Ferrari: We still have a lot to learn about the tyres

Fernando Alonso (ESP) Ferrari F138. Formula One Testing, Day 2, Barcelona, Spain, Friday 1 March 2013.

Fernando Alonso during testing in Barcelona

The twelve days of testing at Jerez and Barcelona on offer to Scuderia Ferrari and the other ten teams have gone quickly. There were six days of running for Felipe Massa, five for Fernando Alonso and one for Pedro de la Rosa in just about every kind of weather, except perhaps the conditions expected at the season opener in Melbourne on 17 March.

Together Massa and Alonso completed a total of 1069 laps of the two Spanish tracks: 3682km from the last two sessions at the Catalunya circuit plus a further 1231km in Jerez making up a total of 4913km.

These are the figures that count for the data analysis that the Scuderia’s engineers have been carrying out to understand the behaviour of the F138 – with particular attention paid to the tyres, which have been designed to provide a better show and, as a result, the “thrill” of unpredictability.

Pat Fry with Nikolas Tombazis

Pat Fry with Nikolas Tombazis

It was this very point that Pat Fry, Scuderia Ferrari’s Technical Director, emphasised in his evaluation of this intense month of testing, “All the teams, ourselves included, will still have a lot to learn about the tyres in Melbourne. The performance and the degradation of the tyres will be the determining factor in establishing how competitive everyone is. Albert Park is a partial street circuit – it is only used for racing a few times during the year – so it will be interesting to see how the tyres behave in higher temperatures.”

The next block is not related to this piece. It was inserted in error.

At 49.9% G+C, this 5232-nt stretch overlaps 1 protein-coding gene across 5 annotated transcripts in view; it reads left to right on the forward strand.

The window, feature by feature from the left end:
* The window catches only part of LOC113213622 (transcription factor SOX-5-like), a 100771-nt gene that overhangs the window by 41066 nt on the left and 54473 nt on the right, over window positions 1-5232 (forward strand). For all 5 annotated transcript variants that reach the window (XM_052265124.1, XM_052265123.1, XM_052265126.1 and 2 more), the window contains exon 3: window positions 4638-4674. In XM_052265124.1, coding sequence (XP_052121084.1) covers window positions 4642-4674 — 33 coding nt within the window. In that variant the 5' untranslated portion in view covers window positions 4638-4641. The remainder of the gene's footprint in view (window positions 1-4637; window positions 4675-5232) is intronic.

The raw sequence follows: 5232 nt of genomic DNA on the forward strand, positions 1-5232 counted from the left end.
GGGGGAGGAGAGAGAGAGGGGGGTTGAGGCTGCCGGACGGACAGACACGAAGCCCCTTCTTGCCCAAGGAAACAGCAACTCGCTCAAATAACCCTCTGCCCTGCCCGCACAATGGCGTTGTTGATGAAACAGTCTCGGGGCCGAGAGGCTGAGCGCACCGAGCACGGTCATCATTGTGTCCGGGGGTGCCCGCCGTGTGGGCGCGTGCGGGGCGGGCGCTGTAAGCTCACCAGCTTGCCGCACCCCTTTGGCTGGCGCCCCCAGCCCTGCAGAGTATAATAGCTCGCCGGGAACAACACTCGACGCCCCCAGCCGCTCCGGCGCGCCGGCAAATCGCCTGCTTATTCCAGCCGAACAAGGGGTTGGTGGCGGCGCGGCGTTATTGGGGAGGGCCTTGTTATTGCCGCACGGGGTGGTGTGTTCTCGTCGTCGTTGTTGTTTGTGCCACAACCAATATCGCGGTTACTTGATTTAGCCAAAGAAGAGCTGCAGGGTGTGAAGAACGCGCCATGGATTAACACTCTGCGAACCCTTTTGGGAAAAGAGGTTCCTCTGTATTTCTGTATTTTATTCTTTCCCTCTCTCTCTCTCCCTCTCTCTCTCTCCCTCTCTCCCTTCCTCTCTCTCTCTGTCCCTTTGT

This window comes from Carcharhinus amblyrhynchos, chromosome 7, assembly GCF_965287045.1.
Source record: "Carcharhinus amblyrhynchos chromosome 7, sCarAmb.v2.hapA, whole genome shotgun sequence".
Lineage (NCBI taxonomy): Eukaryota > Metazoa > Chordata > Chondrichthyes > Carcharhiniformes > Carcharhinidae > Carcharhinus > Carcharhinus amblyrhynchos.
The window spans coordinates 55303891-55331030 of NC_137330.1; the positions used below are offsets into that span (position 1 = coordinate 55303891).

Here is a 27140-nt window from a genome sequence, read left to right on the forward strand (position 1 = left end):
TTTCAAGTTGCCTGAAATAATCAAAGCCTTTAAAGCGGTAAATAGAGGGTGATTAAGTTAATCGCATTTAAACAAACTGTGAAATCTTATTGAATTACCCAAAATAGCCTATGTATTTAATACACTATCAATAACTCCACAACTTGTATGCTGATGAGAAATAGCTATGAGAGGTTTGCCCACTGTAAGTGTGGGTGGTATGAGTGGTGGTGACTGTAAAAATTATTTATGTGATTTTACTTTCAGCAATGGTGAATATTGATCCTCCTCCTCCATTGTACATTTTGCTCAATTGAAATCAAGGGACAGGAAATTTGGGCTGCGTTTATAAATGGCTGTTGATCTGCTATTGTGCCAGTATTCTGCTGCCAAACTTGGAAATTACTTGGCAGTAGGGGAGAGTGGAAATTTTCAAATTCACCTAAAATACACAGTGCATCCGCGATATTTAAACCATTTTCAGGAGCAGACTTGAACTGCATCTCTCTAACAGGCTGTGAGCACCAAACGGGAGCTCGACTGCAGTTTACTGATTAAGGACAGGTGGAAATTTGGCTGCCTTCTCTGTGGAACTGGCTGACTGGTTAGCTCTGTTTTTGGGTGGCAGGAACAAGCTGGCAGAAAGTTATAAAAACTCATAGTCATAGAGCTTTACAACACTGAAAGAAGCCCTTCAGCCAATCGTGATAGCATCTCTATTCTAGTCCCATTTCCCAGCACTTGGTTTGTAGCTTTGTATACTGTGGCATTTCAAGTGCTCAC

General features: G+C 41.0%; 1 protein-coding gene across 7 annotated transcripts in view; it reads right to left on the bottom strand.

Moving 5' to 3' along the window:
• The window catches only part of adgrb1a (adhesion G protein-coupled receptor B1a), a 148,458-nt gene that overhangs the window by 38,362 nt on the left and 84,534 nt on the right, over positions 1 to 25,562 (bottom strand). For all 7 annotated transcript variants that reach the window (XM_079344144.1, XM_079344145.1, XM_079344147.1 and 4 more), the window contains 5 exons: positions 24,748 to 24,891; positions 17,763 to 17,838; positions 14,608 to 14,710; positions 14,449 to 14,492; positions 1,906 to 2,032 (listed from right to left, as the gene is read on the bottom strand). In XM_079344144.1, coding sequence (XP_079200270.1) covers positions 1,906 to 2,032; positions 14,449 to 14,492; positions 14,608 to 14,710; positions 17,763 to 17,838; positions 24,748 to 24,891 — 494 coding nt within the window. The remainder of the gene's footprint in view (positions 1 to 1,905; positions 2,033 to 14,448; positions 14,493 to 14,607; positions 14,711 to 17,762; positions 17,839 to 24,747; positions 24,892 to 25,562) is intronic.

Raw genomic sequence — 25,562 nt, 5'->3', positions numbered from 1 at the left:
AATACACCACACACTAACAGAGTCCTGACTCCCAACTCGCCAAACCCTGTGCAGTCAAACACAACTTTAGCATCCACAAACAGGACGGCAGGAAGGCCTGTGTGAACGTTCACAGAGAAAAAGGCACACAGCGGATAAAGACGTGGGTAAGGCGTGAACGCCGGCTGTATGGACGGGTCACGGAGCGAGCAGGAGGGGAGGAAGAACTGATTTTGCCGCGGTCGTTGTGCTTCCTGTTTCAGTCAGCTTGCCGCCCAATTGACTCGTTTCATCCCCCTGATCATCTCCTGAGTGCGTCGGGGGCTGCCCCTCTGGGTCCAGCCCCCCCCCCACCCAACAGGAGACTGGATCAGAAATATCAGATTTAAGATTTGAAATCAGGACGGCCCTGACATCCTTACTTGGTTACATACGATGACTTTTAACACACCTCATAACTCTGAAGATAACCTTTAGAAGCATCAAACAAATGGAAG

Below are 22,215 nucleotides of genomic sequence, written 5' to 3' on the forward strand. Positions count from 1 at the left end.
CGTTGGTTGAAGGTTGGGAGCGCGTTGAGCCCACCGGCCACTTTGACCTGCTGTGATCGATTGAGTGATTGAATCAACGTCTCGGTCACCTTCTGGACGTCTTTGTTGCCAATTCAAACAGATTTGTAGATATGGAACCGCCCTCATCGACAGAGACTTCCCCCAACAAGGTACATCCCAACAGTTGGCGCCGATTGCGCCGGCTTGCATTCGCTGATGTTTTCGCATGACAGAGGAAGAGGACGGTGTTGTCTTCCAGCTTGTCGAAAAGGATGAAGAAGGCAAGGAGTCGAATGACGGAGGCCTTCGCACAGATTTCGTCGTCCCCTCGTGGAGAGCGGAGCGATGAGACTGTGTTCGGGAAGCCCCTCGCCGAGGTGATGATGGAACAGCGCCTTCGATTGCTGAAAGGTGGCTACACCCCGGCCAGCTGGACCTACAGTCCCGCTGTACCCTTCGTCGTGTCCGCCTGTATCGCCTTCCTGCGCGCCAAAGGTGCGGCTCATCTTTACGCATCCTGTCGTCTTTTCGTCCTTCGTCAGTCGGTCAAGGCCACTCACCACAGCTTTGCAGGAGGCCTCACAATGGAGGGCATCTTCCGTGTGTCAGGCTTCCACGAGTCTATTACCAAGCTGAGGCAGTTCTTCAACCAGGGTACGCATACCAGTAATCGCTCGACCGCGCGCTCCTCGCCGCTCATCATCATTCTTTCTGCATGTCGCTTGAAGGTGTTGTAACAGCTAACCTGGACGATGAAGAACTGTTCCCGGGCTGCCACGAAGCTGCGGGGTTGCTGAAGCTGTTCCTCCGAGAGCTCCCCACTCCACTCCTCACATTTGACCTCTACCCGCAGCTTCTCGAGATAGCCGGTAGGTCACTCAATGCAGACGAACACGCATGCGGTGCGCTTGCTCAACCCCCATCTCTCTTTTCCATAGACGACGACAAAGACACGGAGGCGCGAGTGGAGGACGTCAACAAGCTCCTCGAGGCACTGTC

Asked about the comparative performance of the teams, Fry added: “During these days of testing we have just concentrated on our own work programme. There are some quick cars but frankly our attention has been very much on the work linked to the F138’s development, collecting data on the new parts that we have brought, especially in this final test.”

“The positive thing is that our aerodynamic simulations – both from the wind tunnel and CFD – have given us the results we had been hoping to see on the track. You can never have a 100% correlation but this is an encouraging sign for the new parts that we aim to bring to the first races, starting in Melbourne,” revelaed Fry.